Animation Career Review published an extensive interview with Professor Duesing about CMU’s Center for the Arts in Society and the role of art and technology in society.
Also included in the article was Professor Duesing’s advice for students exploring digital art:
ACR: The artist has arguably become the technologist. This makes multi-disciplined thinkers even more imperative than before. From an educator’s perspective, what advice would you give to a young student eager to explore digital or media art?
JD: Young people have such an advantage because they can make work so quickly, see the results and evaluate it. I think people should go deep and explore a tool or a variety of related tools, but it all starts with an idea. Being able to see work so much faster means they have the ability to make mistakes and develop a voice. Technologies for making animation have been around long enough that homogenous forgettable work is everywhere. Similarly, work that seemed compelling a few years ago, because it used new technology, can look ridiculously vapid if the idea was so thin.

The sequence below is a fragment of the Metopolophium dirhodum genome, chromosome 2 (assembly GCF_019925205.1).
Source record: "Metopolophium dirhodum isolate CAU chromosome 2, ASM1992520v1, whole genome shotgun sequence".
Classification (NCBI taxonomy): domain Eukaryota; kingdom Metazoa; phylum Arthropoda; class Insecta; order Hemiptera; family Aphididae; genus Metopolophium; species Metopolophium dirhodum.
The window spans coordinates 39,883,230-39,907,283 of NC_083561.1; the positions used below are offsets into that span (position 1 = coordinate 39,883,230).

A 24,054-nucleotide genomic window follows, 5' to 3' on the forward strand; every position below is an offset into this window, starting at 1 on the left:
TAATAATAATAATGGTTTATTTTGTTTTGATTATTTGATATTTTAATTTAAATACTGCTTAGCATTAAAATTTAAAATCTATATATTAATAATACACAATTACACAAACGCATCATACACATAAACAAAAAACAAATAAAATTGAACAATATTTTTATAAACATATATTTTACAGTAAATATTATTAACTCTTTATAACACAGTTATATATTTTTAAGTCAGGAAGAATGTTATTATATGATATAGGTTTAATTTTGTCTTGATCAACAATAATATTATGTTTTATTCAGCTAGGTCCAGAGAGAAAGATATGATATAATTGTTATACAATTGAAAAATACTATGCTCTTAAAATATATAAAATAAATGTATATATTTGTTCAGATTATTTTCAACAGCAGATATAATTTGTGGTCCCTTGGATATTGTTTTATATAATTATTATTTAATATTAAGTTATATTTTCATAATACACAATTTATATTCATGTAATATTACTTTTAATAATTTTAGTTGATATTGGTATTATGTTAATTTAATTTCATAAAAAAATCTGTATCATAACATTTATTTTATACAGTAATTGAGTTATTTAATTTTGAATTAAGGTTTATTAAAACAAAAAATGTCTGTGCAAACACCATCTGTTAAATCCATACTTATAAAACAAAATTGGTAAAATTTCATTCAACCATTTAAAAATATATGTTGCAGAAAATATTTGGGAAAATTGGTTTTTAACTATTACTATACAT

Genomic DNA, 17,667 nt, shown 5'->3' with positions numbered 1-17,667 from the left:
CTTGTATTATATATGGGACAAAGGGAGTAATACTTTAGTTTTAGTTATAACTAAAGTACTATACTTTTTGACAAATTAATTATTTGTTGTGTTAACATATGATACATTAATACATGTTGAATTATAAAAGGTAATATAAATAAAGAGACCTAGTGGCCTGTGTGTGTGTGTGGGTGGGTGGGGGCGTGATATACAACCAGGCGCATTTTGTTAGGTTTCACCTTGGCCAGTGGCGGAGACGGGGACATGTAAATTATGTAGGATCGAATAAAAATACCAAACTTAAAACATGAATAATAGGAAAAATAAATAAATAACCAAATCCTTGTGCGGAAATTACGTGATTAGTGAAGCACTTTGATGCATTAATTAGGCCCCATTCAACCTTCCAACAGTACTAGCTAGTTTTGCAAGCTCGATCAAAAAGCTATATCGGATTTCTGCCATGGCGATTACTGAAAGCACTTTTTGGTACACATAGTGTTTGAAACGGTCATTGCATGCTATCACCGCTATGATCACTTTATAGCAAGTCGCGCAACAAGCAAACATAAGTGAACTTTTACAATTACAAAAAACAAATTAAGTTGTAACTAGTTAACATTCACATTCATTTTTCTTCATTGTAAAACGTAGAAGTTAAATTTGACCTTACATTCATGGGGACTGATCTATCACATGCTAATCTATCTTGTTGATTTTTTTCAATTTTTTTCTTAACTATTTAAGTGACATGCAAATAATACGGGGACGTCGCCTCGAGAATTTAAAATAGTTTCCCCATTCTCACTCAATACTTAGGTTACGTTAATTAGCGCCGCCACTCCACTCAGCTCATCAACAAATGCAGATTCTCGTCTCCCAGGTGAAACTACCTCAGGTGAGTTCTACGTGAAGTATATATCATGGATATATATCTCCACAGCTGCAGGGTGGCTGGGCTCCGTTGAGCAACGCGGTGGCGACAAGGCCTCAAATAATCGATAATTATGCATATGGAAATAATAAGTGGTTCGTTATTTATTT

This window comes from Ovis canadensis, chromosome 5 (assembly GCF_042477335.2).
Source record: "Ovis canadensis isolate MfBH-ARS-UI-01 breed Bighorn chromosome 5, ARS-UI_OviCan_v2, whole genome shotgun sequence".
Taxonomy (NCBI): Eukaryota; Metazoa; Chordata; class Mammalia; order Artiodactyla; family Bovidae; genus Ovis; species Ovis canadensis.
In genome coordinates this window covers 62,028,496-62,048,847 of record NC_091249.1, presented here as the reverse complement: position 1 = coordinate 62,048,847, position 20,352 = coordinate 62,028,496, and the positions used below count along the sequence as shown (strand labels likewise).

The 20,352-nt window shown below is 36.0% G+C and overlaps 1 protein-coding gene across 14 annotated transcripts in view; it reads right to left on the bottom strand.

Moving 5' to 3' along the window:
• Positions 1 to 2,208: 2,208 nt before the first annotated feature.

Knowing the history of the field means you are not replicating what other have done from lack of exposure. At the same time knowing how to be fluid with technology means you can change as the tech changes. None of the technical material I learned in school has any relevance today, but I still use the conceptual tools I learned on a daily basis. For me the most important lesson is that while you need to know your tools, they will change; the ability to conceptualize projects and how to execute them has great value.